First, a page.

Trees That Have Lived for Millennia Are Suddenly Dying:
Common throughout sub-Saharan Africa, the African baobab is one of the biggest flowering plants in the world, and reputedly one of the longest-lived. It’s also known as the upside-down tree, because its bare branches look like roots, or as the monkey bread tree, because of its nutritious and edible fruit. It’s exceptionally long-lived, but recently, several of the oldest baobabs have been dying. Homasi, for example, was part of a grove of seven baobabs, six of which perished within a two-year period.
This isn’t an isolated event. Of the 13 oldest known baobabs in the world, four have completely died in the last dozen years, and another five are on the way, having lost their oldest stems. “These large and monumental trees, which can live for 2,000 years or more, were dying one after another,” says Adrian Patrut from Babes-Bolyai University in Romania, who has catalogued the deaths. “It’s sad that in our short lives, we are able to live through such an experience.”
It’s 50 years since climate change was first seen. Now time is running out | Richard Wiles:
The anniversary of SRI’s (Stanford Research Institute) report to the API on climate change represents not just a damning piece of evidence of what the fossil fuel industry knew and when, but a signal of all that we have lost over the decades of policy inaction and interference. It should also serve as a potent motivator in the fight for climate accountability and justice.
At the time, CO2 levels in the atmosphere stood about 323ppm. The planet was warming but was still well within the historical norm. Sea levels had risen by about 4in compared with 1880 levels. The report, however, cautioned that “man is now engaged in a vast geophysical experiment with his environment, the Earth” and that “significant temperature changes are almost certain to occur by the year 2000”.
Those predictions proved to be correct: by the turn of the century, the concentration of carbon dioxide in the atmosphere had risen to 369ppm, causing a temperature increase of nearly half a degree over pre-industrial averages. Today, virtually all climate scientists agree there is little or no chance the world can stay within the goal of 1.5C, the limit of what scientists believe to be safe.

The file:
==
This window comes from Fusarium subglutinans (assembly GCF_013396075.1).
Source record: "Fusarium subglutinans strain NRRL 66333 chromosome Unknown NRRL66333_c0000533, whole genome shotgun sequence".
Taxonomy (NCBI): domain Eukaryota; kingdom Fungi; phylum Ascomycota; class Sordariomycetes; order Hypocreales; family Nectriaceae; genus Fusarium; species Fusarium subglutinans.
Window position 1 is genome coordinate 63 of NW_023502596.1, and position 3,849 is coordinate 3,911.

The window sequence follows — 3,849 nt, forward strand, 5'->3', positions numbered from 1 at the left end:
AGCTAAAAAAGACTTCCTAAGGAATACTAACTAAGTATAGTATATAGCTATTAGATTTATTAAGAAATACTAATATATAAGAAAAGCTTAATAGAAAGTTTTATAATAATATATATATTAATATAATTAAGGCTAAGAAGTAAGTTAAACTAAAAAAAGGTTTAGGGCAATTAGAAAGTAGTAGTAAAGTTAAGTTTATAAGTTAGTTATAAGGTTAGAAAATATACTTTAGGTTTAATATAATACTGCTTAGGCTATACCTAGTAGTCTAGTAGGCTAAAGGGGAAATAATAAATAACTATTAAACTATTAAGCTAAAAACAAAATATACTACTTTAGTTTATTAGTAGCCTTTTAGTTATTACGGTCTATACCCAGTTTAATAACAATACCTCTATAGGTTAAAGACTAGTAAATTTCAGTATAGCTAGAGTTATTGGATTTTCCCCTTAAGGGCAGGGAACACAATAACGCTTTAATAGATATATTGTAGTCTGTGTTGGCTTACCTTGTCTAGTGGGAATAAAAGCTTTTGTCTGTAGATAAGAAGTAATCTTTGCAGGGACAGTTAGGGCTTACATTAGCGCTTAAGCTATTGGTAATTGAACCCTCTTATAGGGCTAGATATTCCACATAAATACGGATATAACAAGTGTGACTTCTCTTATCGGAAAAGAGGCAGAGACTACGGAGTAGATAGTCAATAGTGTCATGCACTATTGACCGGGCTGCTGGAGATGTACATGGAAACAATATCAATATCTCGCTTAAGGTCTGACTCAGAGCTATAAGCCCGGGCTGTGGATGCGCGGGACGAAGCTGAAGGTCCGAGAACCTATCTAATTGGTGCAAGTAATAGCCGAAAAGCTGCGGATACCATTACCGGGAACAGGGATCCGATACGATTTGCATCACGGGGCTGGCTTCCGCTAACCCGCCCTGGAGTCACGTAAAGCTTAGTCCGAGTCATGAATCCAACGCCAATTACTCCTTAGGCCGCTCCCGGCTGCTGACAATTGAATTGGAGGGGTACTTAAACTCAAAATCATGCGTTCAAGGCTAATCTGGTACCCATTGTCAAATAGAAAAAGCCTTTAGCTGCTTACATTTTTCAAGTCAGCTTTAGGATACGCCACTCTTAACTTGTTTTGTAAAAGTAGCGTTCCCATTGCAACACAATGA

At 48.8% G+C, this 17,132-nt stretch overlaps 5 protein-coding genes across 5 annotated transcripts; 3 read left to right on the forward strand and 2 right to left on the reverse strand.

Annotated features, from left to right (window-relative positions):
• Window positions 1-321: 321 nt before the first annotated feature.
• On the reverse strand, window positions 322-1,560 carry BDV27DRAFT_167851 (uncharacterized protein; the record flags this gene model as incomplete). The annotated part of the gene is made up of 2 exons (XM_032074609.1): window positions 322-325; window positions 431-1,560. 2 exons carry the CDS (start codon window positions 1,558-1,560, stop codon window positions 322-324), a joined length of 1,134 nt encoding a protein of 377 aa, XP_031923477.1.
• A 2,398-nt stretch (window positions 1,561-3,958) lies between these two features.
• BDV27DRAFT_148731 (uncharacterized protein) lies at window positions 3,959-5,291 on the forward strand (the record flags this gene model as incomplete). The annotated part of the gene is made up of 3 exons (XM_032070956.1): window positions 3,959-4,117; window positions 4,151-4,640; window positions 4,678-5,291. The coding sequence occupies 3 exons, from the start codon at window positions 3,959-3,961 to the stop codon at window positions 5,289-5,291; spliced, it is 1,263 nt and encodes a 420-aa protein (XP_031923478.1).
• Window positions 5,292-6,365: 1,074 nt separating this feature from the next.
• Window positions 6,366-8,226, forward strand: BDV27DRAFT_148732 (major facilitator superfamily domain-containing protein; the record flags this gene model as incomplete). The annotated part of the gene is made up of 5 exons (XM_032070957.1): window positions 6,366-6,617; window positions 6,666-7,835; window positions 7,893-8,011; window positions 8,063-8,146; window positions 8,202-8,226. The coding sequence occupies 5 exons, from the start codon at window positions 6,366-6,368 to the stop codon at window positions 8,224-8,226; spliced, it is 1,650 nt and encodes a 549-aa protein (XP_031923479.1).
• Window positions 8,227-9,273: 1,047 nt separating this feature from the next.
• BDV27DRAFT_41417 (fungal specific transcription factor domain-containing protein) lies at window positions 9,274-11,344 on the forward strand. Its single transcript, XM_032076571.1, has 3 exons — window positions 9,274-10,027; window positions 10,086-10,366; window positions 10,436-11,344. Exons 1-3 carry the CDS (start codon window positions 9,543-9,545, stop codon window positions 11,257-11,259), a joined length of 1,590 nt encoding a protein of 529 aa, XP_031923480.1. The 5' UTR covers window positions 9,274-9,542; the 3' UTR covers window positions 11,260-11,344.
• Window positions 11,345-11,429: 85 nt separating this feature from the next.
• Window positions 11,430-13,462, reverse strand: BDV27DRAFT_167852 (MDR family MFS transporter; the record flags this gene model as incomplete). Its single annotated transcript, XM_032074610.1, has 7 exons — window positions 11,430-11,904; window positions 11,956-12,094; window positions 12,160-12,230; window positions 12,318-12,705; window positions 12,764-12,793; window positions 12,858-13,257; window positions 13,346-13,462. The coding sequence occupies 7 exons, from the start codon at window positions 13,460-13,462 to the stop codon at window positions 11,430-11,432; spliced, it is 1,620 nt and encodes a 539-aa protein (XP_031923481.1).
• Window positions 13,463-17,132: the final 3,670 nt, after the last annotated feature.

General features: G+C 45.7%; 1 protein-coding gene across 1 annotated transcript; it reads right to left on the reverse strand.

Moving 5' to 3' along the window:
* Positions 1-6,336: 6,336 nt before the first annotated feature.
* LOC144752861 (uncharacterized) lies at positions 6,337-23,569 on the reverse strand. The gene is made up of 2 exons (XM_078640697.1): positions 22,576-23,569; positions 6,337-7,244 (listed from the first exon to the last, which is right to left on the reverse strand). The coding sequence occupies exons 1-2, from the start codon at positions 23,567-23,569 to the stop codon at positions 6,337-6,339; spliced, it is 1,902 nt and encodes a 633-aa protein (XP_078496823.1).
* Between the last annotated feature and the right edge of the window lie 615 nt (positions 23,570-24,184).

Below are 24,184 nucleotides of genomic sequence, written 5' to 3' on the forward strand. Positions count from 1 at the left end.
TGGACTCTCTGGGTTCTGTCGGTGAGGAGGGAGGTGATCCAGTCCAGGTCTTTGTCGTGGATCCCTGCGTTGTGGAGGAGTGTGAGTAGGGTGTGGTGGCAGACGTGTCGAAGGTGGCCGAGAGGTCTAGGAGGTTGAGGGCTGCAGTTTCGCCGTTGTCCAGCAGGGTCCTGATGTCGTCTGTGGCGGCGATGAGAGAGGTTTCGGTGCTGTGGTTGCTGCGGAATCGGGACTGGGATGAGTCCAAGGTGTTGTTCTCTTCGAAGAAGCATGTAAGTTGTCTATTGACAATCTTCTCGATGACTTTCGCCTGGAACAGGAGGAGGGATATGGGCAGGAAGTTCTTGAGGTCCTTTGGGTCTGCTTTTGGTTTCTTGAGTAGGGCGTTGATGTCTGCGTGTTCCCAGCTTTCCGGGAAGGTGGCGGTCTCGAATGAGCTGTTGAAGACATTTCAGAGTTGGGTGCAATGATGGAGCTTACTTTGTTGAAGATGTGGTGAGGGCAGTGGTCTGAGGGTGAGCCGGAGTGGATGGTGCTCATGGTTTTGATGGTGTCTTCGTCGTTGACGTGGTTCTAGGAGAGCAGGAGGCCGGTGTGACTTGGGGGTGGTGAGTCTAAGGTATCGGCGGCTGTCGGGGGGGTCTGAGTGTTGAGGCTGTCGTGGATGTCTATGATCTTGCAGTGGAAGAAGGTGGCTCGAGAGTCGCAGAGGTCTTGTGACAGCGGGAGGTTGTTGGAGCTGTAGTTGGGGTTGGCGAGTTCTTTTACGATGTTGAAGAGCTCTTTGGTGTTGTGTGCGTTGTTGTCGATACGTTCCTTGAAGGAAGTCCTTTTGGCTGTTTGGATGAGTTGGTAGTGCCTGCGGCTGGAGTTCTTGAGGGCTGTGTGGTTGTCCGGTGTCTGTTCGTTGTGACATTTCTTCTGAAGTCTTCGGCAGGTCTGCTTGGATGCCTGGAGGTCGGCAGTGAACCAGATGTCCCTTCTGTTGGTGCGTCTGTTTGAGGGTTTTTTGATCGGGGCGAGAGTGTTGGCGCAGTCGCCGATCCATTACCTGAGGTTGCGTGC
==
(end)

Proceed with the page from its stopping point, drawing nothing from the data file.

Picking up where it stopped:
Study: Climate Change Probably Won’t Kill All of Us:
And make no mistake: Even if near-term planetary extinction looks unlikely, humanity still has a moral and practical obligation to cut emissions as quickly as possible. The worst-case scenario may be less likely than we thought. But very, very bad scenarios remain almost certain. Climate change is already devastating and destabilizing whole regions of the Earth and increasing the intensity and frequency of extreme weather.
HAVE YOU SUBSCRIBED TO US ON YOUTUBE YET?
Seriously, make our night, click the link then click the subscribe button. We’d be pretty happy!
Climate change is the story you missed in 2017. And the media is to blame | Lisa Hymas:
Trump doesn’t just suck the oxygen out of the room; he sucks the carbon dioxide out of the national dialogue. Even in a year when we’ve had string of hurricanes, heat waves, and wildfires worthy of the Book of Revelation – just what climate scientists have told us to expect – the effect of climate change on extreme weather has been dramatically undercovered. Some of Trump’s tweets generate morenational coverage than devastating disasters.
Permafrost thaw altering chemistry of Yukon River, signaling profound changes for entire basin:
Long-term monitoring reveals that levels of calcium, sodium, phosphorus, magnesium and sulfates are increasing in the river’s waters, according to a new study led by the USGS. That is evidence of widespread permafrost loss, which has allowed water to flow freely through thawed, mineral-rich soils and carry some of those minerals into the river.
The results indicate a profound transformation in the Yukon River basin, an area twice the size of California and a major contributor of water into the Arctic marine system, said the lead author of the study, which was published in the journal Geophysical Research Letters, a publication of the American Geophysical Union.
“We’re having a big-time change in hydrology over that whole basin,” said Ryan Toohey, an Anchorage-based USGS scientist.